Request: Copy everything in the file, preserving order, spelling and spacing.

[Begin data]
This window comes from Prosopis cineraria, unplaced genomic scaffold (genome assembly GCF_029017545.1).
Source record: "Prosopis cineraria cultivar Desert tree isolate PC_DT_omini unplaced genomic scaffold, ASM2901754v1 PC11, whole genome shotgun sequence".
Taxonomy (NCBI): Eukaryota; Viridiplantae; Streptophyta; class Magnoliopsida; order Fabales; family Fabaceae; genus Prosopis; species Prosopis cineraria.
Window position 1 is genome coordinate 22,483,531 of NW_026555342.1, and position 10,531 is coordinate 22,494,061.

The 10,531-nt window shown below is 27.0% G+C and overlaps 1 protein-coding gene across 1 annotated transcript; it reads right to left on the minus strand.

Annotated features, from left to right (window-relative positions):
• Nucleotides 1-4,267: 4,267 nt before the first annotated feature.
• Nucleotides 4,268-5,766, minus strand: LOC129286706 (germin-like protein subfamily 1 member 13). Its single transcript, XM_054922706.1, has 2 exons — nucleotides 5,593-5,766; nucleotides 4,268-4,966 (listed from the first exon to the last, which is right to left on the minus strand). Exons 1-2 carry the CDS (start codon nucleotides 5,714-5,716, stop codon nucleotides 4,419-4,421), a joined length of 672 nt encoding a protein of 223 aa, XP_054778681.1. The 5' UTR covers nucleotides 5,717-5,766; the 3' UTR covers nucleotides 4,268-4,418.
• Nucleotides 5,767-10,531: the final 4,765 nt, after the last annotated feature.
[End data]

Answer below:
This window comes from Prosopis cineraria, unplaced genomic scaffold (genome assembly GCF_029017545.1).
Source record: "Prosopis cineraria cultivar Desert tree isolate PC_DT_omini unplaced genomic scaffold, ASM2901754v1 PC11, whole genome shotgun sequence".
Taxonomy (NCBI): Eukaryota; Viridiplantae; Streptophyta; class Magnoliopsida; order Fabales; family Fabaceae; genus Prosopis; species Prosopis cineraria.
Window position 1 is genome coordinate 22,483,531 of NW_026555342.1, and position 10,531 is coordinate 22,494,061.

The 10,531-nt window shown below is 27.0% G+C and overlaps 1 protein-coding gene across 1 annotated transcript; it reads right to left on the minus strand.

Annotated features, from left to right (window-relative positions):
• Nucleotides 1-4,267: 4,267 nt before the first annotated feature.
• Nucleotides 4,268-5,766, minus strand: LOC129286706 (germin-like protein subfamily 1 member 13). Its single transcript, XM_054922706.1, has 2 exons — nucleotides 5,593-5,766; nucleotides 4,268-4,966 (listed from the first exon to the last, which is right to left on the minus strand). Exons 1-2 carry the CDS (start codon nucleotides 5,714-5,716, stop codon nucleotides 4,419-4,421), a joined length of 672 nt encoding a protein of 223 aa, XP_054778681.1. The 5' UTR covers nucleotides 5,717-5,766; the 3' UTR covers nucleotides 4,268-4,418.
• Nucleotides 5,767-10,531: the final 4,765 nt, after the last annotated feature.